58 per cent of charges related to offences which were derogatory towards Roman Catholicism and 37 per cent of charges related to offences which were derogatory to Protestantism. 2.3 per cent related to Judaism, and 2.1 per cent related to Islam
There were charges with a religious aggravation in 27 out of Scotland's 32 Local Authority areas
79 per cent of all offences took place in the Strathclyde police force area
A third of the total charges were related directly to football
In just over 60 per cent of cases, the accused had consumed alcohol prior to the offence
Fewer than 5 per cent of incidents were related to marches and parades
Minister for Community Safety, Roseanna Cunningham said: "These statistics show the shameful reality of religious hate crime in Scotland. Like racism, this kind of behaviour simply shouldn't be happening in a modern Scotland but sadly, it seems there are still those who think hatred on the basis of religion is acceptable. We need a wholesale change of attitudes, and this new report provides a valuable insight into the nature and scale of religious hate crime across Scotland. It shows that charges for religious hatred are up ten per cent on last year, to the highest level in four years, and it also shows that a disproportionate number of religious hate crimes are directly linked to football, both in stadiums, on public transport and in bars.”
"That is why we have made clear that we will be looking at further wide ranging actions across society, such as in schools and communities, in addition to legislation to send out a clear message that this behaviour will not be tolerated any longer. This report supports the direction of travel we are taking. We need to eradicate sectarianism once and for all by cracking down on all forms and expressions of sectarian hatred, through a combination of education and tough enforcement. "We must deal with sectarianism in the same way as with racism, and drink-driving. This Bill will not be the conclusive answer or the only solution, but it is the beginning of the end. You can either do nothing and allow the status quo which allows the mindless bigot to thrive or we can take the strong action needed now and send out a message loud and clear that this behaviour is not going to be tolerated any longer."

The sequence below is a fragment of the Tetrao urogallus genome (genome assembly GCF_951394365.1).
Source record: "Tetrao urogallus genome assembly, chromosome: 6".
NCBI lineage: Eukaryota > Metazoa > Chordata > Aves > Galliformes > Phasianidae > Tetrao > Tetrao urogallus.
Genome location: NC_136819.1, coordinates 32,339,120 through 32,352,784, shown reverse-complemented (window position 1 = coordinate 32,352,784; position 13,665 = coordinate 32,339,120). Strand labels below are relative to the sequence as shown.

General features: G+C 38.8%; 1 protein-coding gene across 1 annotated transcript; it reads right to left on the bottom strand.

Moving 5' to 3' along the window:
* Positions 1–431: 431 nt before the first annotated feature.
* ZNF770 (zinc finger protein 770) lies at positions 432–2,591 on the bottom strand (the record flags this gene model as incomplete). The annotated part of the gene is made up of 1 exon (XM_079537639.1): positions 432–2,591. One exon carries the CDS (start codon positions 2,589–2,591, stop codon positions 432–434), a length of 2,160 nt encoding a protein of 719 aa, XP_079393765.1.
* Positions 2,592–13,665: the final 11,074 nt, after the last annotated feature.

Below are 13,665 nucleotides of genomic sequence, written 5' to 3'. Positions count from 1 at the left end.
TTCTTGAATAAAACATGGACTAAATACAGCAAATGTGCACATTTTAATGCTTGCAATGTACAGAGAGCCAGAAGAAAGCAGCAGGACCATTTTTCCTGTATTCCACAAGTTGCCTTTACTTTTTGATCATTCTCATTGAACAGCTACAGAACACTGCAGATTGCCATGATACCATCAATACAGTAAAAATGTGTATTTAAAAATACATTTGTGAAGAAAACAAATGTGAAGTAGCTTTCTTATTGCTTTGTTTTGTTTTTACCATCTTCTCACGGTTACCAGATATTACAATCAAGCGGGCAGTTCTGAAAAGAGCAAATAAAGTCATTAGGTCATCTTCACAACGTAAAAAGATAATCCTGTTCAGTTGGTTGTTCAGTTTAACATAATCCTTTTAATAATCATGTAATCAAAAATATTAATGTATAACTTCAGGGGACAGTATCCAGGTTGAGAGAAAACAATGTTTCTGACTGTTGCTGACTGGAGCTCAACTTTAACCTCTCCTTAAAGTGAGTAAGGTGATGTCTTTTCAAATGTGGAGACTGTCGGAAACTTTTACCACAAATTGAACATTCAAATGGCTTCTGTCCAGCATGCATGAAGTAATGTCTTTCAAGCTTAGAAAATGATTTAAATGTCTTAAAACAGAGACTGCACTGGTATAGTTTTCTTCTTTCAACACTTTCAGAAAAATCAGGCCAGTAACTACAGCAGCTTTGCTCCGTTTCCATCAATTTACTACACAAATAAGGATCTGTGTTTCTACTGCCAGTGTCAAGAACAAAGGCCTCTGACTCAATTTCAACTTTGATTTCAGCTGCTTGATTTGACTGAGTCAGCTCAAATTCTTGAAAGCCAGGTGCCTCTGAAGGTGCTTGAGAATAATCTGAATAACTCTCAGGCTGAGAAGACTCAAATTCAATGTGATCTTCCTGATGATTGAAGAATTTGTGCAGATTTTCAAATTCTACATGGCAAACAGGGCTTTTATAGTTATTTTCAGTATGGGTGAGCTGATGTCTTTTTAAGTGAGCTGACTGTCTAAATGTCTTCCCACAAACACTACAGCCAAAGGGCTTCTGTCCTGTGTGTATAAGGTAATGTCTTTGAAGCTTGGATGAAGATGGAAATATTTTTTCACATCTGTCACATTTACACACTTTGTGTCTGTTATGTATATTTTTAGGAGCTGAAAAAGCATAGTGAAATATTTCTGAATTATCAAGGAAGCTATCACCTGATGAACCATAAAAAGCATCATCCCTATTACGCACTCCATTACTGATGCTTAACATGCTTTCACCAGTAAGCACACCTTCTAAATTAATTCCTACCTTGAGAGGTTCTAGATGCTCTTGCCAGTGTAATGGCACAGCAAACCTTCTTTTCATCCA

The report does not present any information about the religious beliefs or affiliations of the people targeted by the offensive conduct. Current legislation defines a religiously aggravated offence as an incident where the offender evinces towards the victim "malice and ill-will based on the victim's membership (or perceived membership) of a religious group or a social or cultural group with a perceived religious affiliation", or, the offence is motivated by the same. There is no data held by Police or COPFS on victims' membership of religious or cultural groups with a perceived religious affiliation as this is not relevant to the definition of the crime in law.
The proposed new laws seek to create two new distinct offences:
The first offence targets any sectarian and threatening behaviour expressed at and around football matches which is likely to cause public disorder